SOMERVILLE, Australia (Reuters) - The first of thousands of residents and vacationers stranded on a beach in southeastern Australia landed near Melbourne on Saturday morning after a 20-hour journey by ship, relieved to escape terrifying smoke and fire.
They were rescued from Mallacoota, where 4,000 people fled to the waterfront on New Year’s Eve as fires ripped through the town in one of the communities worst hit by wildfires burning across three states in southern Australia.
Extensive bushfires have killed 21 people so far since September and destroyed more than 5 million hectares (13 million acres) of land.
“For someone who’s never been in a fire, it’s very, very, frightening. I’m so happy to be here,” said Emily Wellington, a 16-year-old from Melbourne who had gone to Mallacoota for a two-week holiday with family friends.
She and two other 16-year-olds were among the first 58 evacuated as they have asthma.
“They wanted us to get out so we don’t get sick,” Wellington said.
They spoke to reporters outside a relief centre about 65 kilometres (40 miles) southeast of Melbourne shortly after getting off the navy’s MV Sycamore ship at Hastings, with little kids and their parents, elderly people and even some pet dogs.
A much bigger ship, carrying about 1,000 people, is due to arrive on Saturday afternoon, with buses lined up to ferry evacuees to the local recreation centre and Melbourne’s convention centre.
“We’ve never had to deal with anything like this in our shire’s history,” the mayor of Mornington Peninsula Shire, Sam Hearn, told reporters outside the Somerville Recreation Centre which had been turned into a relief centre.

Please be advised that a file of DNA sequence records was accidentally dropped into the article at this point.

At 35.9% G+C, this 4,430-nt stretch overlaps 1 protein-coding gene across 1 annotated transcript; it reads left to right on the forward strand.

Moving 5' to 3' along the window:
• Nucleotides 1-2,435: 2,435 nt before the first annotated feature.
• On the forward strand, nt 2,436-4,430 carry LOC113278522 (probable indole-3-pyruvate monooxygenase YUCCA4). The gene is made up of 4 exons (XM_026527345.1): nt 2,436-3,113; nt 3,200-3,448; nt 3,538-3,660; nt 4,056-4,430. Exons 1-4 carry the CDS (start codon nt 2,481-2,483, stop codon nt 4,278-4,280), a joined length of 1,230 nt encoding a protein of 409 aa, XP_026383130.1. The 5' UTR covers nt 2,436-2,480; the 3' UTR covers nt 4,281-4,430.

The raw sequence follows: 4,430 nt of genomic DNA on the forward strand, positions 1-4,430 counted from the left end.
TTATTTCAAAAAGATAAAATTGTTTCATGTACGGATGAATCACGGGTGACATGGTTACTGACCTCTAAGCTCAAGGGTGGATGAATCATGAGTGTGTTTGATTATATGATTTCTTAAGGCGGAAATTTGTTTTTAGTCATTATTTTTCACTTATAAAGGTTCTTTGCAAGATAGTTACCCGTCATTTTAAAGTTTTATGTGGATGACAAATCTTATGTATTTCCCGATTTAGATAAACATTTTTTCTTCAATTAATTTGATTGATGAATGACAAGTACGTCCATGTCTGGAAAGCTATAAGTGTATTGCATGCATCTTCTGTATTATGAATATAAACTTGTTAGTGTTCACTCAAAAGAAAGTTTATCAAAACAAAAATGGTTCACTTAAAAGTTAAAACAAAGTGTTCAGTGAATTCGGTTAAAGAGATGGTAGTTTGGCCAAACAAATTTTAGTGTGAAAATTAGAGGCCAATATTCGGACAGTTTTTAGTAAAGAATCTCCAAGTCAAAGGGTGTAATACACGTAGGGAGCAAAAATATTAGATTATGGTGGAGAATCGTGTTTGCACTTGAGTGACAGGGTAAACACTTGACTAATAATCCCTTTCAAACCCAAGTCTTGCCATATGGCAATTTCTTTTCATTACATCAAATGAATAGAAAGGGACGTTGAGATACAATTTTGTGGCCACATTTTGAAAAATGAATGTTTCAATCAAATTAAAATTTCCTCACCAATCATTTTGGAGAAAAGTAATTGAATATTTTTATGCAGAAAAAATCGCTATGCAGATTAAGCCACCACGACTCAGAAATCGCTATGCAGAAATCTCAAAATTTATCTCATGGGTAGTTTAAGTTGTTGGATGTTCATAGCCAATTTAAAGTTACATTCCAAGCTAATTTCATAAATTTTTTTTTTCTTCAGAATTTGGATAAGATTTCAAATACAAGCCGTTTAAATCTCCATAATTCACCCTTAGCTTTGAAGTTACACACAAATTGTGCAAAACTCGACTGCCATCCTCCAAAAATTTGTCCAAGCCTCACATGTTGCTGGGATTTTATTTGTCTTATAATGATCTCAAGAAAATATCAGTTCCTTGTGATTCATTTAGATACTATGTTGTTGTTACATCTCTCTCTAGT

One of the teens on the first ship, Darcy Brown, lost her family home in Mallacoota, which they had just moved into a month ago.
“It was so devastating to see. All the tin is flat to the ground. Some of the bricks are still standing,” Brown told reporters.
She said the fires hit the town suddenly.
“Very scary. It was so dusty, smoky. The sky was red one minute, then completely black the next,” she said.
Remarkably relaxed and chatty on Saturday, the girls said they had slept and eaten well on the navy boat.
“It was so comfortable on the ship,” Wellington said.
Her friend Tahnee Meehan told Reuters her parents had stayed on in Mallacoota, waiting to drive back in her father’s truck when the one road out of town reopens, as he needs the truck for his job as an electrician.
Authorities have said it might take weeks to reopen the road.
Back in Melbourne, the girls were eager to shower and put their smoke-tainted clothes in the wash.
What were they going to do first?
“Hug my parents, definitely,” Wellington said.
Reporting by Sonali Paul; Editing by Kikm Coghill
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